State constitution (United States)

In the United States, each state has its own written constitution.

Usually, they are much longer than the United States Constitution, which only contains 4,543 words. State constitutions are usually longer than 8,500 words because they are more detailed regarding the day-to-day relationships between government and the people. The shortest is the Constitution of Vermont, adopted in 1793 and currently 8,295 words long. The longest is Alabama's sixth and current constitution, ratified in 1901, about 345,000 words long. Both the federal and state constitutions are organic texts: they are the fundamental blueprints for the legal and political organizations of the United States and the states, respectively.

The Bill of Rights provides that "The powers not delegated to the United States by the Constitution, nor prohibited by it to the States, are reserved to the States respectively, or to the people." The Guarantee Clause of Article 4 of the Constitution states that "The United States shall guarantee to every State in this Union a Republican Form of Government." These two provisions indicate states did not surrender their wide latitude to adopt a constitution, the fundamental documents of state law, when the U.S. Constitution was adopted.

Typically state constitutions address a wide array of issues deemed by the states to be of sufficient importance to be included in the constitution rather than in an ordinary statute. Often modeled after the federal Constitution, they outline the structure of the state government and typically establish a bill of rights, an executive branch headed by a governor (and often one or more other officials, such as a lieutenant governor and state attorney general), a state legislature, and state courts, including a state supreme court (a few states have two high courts, one for civil cases, the other for criminal cases). They also provide general governmental framework for what each branch is supposed to do and how it should go about doing it. Additionally, many other provisions may be included. Many state constitutions, unlike the federal constitution, also begin with an invocation of God.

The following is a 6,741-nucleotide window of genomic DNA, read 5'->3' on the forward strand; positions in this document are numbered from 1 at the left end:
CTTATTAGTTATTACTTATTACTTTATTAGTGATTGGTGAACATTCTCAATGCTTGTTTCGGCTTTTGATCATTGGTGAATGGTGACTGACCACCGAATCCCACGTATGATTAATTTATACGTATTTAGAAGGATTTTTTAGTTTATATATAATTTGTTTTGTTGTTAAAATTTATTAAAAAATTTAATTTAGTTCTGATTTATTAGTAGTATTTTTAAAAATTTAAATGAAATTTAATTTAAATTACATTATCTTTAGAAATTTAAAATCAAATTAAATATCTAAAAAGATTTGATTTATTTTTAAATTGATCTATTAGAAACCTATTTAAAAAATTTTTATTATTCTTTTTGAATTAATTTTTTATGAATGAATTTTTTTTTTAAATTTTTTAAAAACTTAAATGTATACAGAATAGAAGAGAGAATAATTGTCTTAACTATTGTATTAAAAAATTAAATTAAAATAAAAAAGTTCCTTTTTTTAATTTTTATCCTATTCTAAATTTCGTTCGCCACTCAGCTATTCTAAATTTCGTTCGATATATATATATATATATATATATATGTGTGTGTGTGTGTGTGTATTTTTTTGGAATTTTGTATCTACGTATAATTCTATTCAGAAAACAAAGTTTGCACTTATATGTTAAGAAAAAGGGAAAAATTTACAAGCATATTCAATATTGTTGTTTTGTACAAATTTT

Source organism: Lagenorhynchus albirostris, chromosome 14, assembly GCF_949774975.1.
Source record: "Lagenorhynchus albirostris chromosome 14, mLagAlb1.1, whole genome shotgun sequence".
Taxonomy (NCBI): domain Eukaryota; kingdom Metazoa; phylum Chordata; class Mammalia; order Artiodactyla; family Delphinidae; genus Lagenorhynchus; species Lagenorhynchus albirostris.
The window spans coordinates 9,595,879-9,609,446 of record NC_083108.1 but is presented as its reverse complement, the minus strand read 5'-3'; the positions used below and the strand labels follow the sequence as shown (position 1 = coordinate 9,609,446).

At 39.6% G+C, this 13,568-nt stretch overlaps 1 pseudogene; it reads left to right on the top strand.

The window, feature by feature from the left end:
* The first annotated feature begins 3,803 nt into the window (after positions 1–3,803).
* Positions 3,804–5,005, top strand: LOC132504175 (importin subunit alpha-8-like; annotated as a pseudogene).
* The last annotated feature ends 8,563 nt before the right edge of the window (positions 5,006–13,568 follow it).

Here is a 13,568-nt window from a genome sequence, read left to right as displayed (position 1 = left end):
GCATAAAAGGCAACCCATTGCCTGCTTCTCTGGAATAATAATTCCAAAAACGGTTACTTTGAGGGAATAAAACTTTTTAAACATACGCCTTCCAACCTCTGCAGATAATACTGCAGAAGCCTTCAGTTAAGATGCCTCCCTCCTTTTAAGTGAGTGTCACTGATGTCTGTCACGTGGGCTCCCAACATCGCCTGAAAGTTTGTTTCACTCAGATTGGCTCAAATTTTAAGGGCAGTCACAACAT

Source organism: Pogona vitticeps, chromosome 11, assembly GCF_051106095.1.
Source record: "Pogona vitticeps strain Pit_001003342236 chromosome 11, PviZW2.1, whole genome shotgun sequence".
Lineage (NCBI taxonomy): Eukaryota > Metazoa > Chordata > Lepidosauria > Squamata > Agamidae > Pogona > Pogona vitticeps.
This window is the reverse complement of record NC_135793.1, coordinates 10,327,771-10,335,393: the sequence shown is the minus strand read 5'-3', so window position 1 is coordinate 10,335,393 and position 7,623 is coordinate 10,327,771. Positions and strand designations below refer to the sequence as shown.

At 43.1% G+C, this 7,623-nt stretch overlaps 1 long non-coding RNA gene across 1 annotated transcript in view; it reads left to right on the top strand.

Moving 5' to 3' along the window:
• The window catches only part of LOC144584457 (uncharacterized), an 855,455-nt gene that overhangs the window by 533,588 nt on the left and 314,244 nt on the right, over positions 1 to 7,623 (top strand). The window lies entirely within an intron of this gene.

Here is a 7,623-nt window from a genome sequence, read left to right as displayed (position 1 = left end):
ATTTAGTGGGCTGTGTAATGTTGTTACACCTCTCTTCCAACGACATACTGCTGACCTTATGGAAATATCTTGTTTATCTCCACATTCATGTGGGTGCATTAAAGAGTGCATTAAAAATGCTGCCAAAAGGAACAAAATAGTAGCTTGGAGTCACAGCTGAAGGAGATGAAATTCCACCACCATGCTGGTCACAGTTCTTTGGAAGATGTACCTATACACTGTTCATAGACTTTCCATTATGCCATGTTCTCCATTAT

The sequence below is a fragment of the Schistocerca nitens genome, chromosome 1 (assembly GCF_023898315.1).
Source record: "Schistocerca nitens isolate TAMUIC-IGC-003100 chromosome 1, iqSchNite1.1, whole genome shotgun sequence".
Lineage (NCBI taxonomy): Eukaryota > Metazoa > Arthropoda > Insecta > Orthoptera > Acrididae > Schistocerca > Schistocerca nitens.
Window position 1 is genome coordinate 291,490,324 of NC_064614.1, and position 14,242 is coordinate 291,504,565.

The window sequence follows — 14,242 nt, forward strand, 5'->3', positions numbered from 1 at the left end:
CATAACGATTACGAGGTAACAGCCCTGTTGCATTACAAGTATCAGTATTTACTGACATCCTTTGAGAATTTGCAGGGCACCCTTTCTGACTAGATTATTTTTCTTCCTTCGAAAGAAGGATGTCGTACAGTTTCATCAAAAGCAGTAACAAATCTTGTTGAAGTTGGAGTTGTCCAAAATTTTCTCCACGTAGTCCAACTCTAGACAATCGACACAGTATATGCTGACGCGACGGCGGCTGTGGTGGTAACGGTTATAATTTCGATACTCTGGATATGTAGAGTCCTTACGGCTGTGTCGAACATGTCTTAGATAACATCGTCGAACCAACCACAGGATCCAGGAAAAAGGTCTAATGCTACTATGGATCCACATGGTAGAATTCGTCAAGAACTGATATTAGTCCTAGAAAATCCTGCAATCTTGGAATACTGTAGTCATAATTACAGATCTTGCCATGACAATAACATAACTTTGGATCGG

Some states allow amendments to the constitution by initiative.

Many states have had several constitutions over the course of their history.

The territories of the United States are "organized" and, thus, self-governing if the United States Congress has passed an Organic Act. Two of the 14 territories without commonwealth status – Guam and the United States Virgin Islands – are organized, but haven't adopted their own constitutions. One unorganized territory, American Samoa, has its own constitution. The remaining 13 unorganized territories have no permanent populations and are either under direct control of the U.S. Government or operate as military bases.

The commonwealths of Puerto Rico and the Northern Mariana Islands (CNMI) do not have organic acts but operate under local constitutions. Pursuant to the acquisition of Puerto Rico under the Treaty of Paris, 1898, the relationship between Puerto Rico and the United States is controlled by Article IV of the United States Constitution. Constitutional law in the CNMI is based upon a series of constitutional documents, the most important of which are the 1976 Covenant to Establish a Commonwealth of the Northern Mariana Islands in political union with the United States of America, which controls the relationship between the CNMI and the United States;[1] and the local commonwealth constitution, drafted in 1976, ratified by the people of the CNMI in March 1977, accepted by the United States Government in October 1977, and effective from 9 January 1978.[2]

List of constitutionsEdit

The following is a list of the current constitutions of the states in the United States. Each entry shows the ordinal number of the current constitution, the official name of the current constitution, the date on which the current constitution took effect, and the estimated length of the current constitution. Also below are a description of organic instruments with respect to additional territory.